People in California who follow business news may have heard about an interesting legal battle that is brewing in Miami, Florida between five siblings and heirs to the massive estate of multimillionaire Gerald Bean. After Bean died in 2011, the majority of his assets were put into a trust, with his wife serving as trustee. The trust included specific instructions that upon her passing, the trust assets were to be distributed to four of the five Bean children.
However, when the wife and mother died earlier this year, four of the siblings were in for a rude surprise; they had been disinherited in her will. This case seems to have all the makings of a tabloid sensation, enormous wealth, fighting brothers and sisters, and apparently no shortage of deceit and treachery.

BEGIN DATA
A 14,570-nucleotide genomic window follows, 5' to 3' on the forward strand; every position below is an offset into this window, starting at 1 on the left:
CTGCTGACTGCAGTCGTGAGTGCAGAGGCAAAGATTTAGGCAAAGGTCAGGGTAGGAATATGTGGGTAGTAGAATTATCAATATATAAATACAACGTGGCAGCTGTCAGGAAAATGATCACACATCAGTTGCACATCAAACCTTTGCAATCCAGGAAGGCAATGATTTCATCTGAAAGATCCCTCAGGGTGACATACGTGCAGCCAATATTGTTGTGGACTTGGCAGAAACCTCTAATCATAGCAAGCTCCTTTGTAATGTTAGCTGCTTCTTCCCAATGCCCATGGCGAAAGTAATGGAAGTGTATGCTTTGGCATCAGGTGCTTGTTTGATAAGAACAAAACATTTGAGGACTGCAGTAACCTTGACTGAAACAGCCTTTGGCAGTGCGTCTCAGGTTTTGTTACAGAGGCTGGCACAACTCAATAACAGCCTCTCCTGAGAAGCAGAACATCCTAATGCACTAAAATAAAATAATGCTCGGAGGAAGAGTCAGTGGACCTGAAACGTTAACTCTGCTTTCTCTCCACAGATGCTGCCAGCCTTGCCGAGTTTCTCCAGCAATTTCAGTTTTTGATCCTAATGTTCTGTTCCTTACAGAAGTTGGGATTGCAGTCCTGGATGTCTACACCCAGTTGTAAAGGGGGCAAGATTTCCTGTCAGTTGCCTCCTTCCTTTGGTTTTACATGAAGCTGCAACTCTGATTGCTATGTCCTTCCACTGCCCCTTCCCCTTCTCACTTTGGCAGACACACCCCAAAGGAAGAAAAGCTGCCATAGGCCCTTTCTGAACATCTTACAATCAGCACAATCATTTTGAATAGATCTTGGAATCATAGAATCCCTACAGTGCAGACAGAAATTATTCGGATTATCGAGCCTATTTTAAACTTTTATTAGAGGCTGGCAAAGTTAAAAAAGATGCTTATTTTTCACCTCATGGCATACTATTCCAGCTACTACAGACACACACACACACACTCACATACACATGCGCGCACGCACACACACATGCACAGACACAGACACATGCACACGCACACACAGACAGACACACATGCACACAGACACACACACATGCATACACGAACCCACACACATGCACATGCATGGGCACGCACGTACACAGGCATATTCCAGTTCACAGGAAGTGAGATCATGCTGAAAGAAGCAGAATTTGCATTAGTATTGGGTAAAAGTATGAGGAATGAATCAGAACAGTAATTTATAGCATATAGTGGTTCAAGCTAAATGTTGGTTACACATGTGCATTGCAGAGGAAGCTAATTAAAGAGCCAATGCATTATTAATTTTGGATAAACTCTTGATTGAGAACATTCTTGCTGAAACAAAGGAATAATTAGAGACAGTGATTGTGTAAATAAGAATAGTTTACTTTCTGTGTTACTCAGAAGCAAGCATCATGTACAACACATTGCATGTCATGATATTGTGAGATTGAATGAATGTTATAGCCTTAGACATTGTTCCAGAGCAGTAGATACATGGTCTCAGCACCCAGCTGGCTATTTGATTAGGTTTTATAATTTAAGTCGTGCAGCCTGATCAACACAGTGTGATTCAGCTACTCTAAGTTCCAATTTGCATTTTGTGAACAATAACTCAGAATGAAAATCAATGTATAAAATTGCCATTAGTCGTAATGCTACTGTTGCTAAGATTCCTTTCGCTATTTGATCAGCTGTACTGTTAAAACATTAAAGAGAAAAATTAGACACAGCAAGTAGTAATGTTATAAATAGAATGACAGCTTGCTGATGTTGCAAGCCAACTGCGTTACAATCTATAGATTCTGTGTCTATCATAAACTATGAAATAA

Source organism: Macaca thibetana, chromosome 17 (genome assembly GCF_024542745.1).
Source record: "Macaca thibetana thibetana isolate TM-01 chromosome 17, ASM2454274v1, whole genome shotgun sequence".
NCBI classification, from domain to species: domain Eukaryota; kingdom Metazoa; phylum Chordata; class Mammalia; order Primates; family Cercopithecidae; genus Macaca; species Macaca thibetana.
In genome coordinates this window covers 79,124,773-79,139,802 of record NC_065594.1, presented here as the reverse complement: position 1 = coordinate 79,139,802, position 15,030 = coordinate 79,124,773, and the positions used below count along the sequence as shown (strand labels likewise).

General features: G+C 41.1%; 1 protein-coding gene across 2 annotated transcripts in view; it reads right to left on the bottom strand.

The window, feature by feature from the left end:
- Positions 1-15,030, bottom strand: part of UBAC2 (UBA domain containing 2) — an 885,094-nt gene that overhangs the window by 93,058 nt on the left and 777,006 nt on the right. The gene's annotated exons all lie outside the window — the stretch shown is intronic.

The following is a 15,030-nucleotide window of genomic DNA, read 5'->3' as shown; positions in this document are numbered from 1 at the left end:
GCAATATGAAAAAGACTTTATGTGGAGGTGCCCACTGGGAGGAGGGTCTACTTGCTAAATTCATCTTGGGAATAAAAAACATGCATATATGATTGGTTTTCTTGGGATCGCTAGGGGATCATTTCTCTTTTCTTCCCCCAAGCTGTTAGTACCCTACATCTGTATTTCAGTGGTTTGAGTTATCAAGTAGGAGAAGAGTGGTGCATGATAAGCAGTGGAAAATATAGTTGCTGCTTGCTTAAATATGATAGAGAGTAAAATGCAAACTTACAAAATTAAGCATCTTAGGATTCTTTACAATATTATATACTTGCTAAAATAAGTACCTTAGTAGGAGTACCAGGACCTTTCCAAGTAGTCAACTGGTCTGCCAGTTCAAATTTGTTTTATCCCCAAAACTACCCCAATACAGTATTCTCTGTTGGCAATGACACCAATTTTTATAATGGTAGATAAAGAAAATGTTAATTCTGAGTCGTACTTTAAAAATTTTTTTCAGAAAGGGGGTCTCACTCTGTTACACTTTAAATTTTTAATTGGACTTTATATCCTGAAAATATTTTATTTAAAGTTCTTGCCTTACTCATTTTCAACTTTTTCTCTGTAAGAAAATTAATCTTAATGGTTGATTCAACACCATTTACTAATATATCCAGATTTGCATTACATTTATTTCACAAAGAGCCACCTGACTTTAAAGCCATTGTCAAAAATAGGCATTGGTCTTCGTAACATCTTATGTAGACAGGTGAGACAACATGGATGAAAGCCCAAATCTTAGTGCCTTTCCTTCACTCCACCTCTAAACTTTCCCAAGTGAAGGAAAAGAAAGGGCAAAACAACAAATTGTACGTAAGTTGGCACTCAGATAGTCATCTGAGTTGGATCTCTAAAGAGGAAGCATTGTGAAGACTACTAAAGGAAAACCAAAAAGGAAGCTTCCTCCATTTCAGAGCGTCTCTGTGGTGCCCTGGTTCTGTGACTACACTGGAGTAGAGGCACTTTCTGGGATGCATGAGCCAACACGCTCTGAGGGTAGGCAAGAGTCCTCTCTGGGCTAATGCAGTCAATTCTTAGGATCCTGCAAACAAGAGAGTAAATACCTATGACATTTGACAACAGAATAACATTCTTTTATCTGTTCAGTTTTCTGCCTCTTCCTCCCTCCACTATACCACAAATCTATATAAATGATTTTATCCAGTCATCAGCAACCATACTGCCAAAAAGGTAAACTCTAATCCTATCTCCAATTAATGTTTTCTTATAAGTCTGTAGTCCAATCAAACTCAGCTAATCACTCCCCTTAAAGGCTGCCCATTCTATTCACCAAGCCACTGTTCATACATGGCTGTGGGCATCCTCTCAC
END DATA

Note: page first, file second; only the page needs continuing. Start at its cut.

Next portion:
The woman was 80-years-old at the time of her death, but according to a lawsuit filed by two of the Bean children, she suffered from serious and debilitating dementia, and was not of sound mind when she made the will leaving all of the Bean fortune to one of the Bean daughters. The lawsuit alleges that the daughter used her undue influence to cause the dementia-suffering woman to disinherit the majority of her children and give it all to her.
To complicate matters, the suit alleges that the daughter misrepresented the wishes of the family to the court by moving to seal the probate case file. She claimed it was the family's wishes that they keep the matter private, while the suit alleges she unilaterally moved to seal the records to keep her siblings from discovering her manipulation of the estate.
If the heirs who were disinherited can prove that their mother was not of sound mind, or that their sister used undue influence to coerce or deceive her into signing the curious will, then they may be entitled to their share of the inheritance as if the questionable will had never existed. This should be a very intriguing legal case to follow in the coming months.
Source: Daily Business Review, "Siblings at War Over Kendall Toyota Inheritance," John Pacenti, Sept. 12, 2014